Foreign correspondent Carey Jackson is offered a job on Home Life, a "women's" magazine; he accepts when he finds the editor is his old flame Linda Gilman. Verbal pyrotechnics fly between Carey and Linda as they go to Indiana to cover the Brinker family's "typical American wedding." But triangles lurk beneath the surface of the impending nuptials. Can Carey rescue a story (and his job) out of the wreckage? Can all the sundered hearts be re-united?
Rod Crawford <firstname.lastname@example.org>
Did You Know?
Since water freezes at a higher temperature than alcohol, the hard cider Carey and Whitman were drinking would have been much, much stronger than usual. See more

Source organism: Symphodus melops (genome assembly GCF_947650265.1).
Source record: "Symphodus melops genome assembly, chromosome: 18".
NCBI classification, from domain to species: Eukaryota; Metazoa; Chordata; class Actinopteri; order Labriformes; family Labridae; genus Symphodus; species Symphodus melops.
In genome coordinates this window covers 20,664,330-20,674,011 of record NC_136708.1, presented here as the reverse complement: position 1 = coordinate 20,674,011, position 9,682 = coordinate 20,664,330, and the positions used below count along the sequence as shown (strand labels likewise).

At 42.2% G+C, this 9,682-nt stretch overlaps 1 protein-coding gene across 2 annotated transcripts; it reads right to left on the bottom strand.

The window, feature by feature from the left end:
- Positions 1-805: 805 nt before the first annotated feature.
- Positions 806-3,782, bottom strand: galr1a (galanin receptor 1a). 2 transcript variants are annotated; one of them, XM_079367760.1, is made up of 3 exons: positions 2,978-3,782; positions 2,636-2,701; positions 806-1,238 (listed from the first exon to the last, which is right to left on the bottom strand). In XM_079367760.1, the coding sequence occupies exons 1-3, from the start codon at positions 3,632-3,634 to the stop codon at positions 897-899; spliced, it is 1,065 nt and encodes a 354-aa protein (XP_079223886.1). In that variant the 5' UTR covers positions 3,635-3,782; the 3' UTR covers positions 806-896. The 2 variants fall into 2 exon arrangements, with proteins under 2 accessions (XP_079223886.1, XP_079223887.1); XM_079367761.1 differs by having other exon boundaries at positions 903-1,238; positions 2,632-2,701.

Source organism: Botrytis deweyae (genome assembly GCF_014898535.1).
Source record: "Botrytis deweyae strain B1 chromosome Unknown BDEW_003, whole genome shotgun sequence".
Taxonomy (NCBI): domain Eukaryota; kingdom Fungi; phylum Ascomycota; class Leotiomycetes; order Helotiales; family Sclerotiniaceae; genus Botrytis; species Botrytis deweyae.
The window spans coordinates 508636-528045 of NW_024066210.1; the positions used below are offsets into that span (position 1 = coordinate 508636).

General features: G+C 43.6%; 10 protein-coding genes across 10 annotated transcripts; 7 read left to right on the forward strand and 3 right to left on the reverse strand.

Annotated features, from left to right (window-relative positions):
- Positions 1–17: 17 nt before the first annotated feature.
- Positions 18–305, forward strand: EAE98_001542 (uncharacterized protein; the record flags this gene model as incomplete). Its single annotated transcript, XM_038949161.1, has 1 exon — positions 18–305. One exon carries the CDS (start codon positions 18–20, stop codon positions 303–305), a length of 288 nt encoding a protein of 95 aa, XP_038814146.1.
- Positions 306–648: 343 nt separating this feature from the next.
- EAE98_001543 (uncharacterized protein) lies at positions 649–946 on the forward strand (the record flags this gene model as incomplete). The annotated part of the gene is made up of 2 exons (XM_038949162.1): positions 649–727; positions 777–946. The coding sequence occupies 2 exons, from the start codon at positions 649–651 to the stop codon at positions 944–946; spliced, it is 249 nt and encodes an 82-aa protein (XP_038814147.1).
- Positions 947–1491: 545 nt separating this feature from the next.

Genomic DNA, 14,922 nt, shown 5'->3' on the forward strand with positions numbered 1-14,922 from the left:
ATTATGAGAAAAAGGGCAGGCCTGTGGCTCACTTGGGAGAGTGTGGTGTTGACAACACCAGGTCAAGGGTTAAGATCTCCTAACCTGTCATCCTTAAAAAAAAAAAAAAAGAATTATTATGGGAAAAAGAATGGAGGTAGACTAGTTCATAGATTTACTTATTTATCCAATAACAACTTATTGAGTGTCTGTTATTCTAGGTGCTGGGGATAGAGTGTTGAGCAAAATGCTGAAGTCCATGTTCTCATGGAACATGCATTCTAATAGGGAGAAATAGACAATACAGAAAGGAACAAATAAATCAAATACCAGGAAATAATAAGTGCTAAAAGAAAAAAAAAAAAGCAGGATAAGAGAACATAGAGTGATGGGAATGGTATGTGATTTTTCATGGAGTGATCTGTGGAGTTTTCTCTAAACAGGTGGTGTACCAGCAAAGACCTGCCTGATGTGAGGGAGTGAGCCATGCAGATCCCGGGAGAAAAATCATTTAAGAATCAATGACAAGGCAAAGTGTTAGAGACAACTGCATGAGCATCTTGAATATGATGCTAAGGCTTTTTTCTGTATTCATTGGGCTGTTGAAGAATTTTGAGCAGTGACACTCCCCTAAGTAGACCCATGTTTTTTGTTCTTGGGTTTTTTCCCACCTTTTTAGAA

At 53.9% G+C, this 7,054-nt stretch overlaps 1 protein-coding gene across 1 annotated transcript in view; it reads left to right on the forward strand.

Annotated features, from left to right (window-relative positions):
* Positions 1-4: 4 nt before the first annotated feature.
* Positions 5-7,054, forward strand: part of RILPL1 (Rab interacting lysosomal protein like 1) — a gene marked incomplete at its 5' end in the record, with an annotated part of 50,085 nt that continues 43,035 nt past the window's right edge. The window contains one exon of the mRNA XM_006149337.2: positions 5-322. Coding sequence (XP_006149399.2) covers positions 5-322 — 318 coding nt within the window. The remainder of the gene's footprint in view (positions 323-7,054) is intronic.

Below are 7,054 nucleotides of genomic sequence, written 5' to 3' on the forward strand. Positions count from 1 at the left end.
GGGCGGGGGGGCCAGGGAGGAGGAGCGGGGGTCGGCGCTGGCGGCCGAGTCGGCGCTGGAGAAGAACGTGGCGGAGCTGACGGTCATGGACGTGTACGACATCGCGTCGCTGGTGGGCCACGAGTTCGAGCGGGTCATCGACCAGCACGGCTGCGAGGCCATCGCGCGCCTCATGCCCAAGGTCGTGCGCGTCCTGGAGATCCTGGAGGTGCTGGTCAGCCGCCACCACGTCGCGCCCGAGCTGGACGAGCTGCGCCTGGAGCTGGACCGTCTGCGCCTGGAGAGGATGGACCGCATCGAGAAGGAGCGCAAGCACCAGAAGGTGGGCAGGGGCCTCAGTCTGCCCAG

When Boo answers the telephone next to the staircase, she nods, then shakes her head, without uttering word. She then states it was a wrong number, but obviously, the caller never heard any response from her. See more
You don't mean to tell me that you think you an do something with this funeral parlor?
Wait, you'd be surprised. Why the sour darling smirk?
Little Brown Jug
Music by Joseph Winner
Played after the men drank the cider See more